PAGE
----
Obviously, the question could be about any kind of book that deals with a distressing or difficult topic, it's not a question focused solely on books to do with rape, but as that's one of the topics covered in this part of the event, that's what I will discuss, though I'm sure my answers can be tweaked for any topic.
I was sexually assaulted when I was 12, and for a very long time, I wouldn't touch a book if I knew it had anything to do with sexual assault or rape. I didn't want to go there, I didn't want to remember, I didn't want to have to face all I experienced and felt again. I'd done that enough in the days and weeks and months following. But when Easy by Tammara Webber came out, people were shouting about it from the rooftops, saying how well it dealt with the subject of acquaintance rape, how it wasn't used as a plot device but was dealt with so sensitively and was such an empowering novel. I was hugely wary and so scared of picking it up, but I couldn't ignore all the buzz. Was it possible to read this book and come out of it feeling good, feeling better, feeling stronger? Yes. I took a chance, and yes it was. To this day, Easy is one of the most powerful books I've ever read, one that has affected me so deeply. I am so full of gratitude to Tammara Webber for helping me turn a corner, and so much warmth for this novel and it's characters. And since then, I have continued to read books that deal with such a terrible subject. And not just because of what Easy did for me.
I read books that deal with rape because:
- I want to try and understand what a victim goes through (I wasn't raped, but at the same time, not all victims suffer the same experience or deal with them in the same way.) I find with books, I am able to somewhat put myself in the position of the character, and so I can understand the pain, the fear, the anger, whatever the difficult topic the book is covering. I believe the more I understand, the more I can sympathise for actual rape survivors. We all know rape is wrong, that it's a terrible, unfathomable thing to have to get through, but by reading a book, I can learn exactly what it can be like for survivors, especially, for example, if it's a book like Asking For It by Louise O'Neill, where I get to see what it's like when everyone seems to turn against you and call you a liar. Of course I always knew that would be awful, but I don't think I fulled grasped just how relentless it can be until I read Asking For It. If I can sympathise, I can judge better how to discuss such things.
- The authors are shining a light on the realities of rape, of exactly what the victims suffer, and I feel it's important to not hide from that. I don't want to have an "It doesn't affect me, so I'm going to steer clear from it as it makes me uncomfortable" attitude. Real people have been violated, have had their dignity stripped from them as their bodies are forced to comply, and I cannot turn away from that. Yes, reading books about rape is uncomfortable, it's upsetting, it's completely heartbreaking and it makes me so angry. But I feel reading a fictional representation of what these survivors go through is the least I can do. It's my way of saying, "I see you. I know you're there. I know of your pain. And I stand beside you."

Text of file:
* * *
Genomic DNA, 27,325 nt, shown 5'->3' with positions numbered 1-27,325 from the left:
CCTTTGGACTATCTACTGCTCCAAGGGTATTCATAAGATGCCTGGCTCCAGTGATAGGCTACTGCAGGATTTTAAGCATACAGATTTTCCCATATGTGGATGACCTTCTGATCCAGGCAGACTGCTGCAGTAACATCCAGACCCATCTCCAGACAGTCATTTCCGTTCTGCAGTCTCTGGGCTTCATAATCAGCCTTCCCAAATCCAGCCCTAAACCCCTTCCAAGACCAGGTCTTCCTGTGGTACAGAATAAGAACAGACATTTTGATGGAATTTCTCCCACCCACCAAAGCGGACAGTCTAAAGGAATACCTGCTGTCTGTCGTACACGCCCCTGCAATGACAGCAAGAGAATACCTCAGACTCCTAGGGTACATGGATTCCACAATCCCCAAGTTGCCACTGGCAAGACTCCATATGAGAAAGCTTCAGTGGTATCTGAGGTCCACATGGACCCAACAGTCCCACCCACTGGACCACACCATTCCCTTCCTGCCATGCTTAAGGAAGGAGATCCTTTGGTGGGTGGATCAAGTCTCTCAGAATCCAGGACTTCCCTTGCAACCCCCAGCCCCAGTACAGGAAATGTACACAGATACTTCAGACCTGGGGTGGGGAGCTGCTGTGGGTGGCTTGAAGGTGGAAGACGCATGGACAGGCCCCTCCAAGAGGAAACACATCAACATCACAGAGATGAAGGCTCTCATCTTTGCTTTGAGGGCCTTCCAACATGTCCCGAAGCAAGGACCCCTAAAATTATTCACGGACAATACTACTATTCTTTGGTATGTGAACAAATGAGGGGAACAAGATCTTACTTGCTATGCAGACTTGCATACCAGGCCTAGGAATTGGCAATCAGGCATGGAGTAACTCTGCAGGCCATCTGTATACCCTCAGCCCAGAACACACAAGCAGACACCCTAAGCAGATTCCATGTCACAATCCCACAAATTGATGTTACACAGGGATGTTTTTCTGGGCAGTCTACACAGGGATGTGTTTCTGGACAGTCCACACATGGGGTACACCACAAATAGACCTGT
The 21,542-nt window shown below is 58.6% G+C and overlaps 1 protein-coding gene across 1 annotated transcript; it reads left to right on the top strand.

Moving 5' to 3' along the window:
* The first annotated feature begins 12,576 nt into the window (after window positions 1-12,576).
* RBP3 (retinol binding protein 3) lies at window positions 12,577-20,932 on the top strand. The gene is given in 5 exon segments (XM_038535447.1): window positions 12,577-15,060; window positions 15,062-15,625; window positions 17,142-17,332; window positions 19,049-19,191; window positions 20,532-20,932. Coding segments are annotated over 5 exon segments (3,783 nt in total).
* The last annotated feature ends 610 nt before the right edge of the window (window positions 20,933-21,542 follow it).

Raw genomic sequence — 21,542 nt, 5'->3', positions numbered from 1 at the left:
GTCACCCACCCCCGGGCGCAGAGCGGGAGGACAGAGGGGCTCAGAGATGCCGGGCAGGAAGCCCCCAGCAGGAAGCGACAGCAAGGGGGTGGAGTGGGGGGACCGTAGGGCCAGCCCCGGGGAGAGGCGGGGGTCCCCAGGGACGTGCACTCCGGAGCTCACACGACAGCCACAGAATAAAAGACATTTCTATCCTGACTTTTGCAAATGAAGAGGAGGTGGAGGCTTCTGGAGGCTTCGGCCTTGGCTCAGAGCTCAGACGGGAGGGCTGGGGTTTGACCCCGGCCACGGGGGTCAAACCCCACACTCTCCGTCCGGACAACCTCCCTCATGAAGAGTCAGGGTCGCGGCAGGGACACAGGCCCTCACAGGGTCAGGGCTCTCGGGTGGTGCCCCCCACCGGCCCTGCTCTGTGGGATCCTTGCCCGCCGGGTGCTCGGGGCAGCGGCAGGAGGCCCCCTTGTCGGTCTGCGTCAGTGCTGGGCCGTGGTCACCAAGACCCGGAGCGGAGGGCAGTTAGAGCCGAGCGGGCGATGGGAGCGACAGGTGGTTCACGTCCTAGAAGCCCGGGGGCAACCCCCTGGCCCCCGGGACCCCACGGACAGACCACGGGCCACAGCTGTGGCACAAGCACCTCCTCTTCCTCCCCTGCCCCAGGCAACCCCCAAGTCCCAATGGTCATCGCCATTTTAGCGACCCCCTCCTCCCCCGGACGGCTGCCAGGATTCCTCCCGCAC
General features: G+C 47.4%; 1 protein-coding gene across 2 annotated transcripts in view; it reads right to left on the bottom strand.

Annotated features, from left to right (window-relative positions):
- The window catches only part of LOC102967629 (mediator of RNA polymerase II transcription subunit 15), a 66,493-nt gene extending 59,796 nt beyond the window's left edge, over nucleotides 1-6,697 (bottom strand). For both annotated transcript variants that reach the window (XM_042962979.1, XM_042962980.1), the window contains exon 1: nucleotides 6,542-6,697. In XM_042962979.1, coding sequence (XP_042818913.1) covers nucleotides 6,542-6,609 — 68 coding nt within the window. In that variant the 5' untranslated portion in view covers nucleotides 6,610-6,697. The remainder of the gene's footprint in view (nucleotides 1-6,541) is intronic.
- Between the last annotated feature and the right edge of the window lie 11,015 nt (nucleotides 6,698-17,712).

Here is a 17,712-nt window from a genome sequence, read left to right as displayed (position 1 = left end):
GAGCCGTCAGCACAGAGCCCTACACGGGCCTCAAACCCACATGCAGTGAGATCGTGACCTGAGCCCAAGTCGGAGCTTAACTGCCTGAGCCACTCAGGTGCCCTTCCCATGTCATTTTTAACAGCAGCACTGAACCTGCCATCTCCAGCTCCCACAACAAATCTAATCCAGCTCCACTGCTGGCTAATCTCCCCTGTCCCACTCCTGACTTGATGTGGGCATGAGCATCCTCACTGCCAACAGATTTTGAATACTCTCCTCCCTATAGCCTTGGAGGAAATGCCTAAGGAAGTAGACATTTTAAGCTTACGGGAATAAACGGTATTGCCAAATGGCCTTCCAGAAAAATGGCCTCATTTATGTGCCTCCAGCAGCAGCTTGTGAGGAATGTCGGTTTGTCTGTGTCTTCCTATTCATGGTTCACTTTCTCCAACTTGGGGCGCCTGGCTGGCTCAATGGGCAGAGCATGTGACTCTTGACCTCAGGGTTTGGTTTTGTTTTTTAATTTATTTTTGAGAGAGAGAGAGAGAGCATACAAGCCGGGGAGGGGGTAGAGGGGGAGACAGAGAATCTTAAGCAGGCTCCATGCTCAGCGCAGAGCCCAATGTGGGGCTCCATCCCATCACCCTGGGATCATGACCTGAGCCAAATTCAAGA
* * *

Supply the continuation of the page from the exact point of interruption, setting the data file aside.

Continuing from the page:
- I truly believe books are a tool for change, and books on rape and rape culture are not just showing us how terrible the crime is, but also how low conviction rates are, and how terrible we, the general public, treat survivors. The abuse - and yes, it is abuse - survivors have to suffer from people who barely new them, if at all; discussing their clothes, their alcohol intake, their sexual history, their behaviour, dehumanising them, stripping them down to details that do not make the whole, and judging them for it... it's disgusting. The more authors who write these books, the more people who read these books, the more noise we all make together, people have to stand up and listen. People will have to look at themselves and how they judge others; are you one of these people? Can you see yourself in this book, calling the victim a "slut", saying, "Well, if you're going to wear short skirts and low cut tops..."? Are you blaming the victim? These books are powerful. I will read them, I will add my voice to those of others, and I will say enough!
- As a book blogger, I try to imagine that I could have readers who are just waiting for a certain book to fall into their hands to make them feel seen, heard, represented. A book that could help them, give them comfort, or the strength to speak up. What if by reading a book and by reviewing it, someone discovers the book they need that be so meaningful to them, that could make all the difference? What if there's a victim of rape who just needs that one book to make them realise what they went through is not their fault, that they're not to blame, and that there is help out there? Book blogging is my hobby, but I also feel like I have a responsibility to highlight such hugely important books on the off chance there's someone or some people reading who need them.
- Also, although these books might be covering a difficult, uncomfortable topic, I can still enjoy the the author's writing style, the execution of the novel, the twists, the revelations, the character development, the conclusion. I don't have to enjoy the subject matter to enjoy the book. And if I'm enjoying a book, I'm being entertained by it.
How about you? What are your reasons for reading books that deal with rape, or any other difficult, uncomfortable topic? I'd love to see if your reasons differ from mine.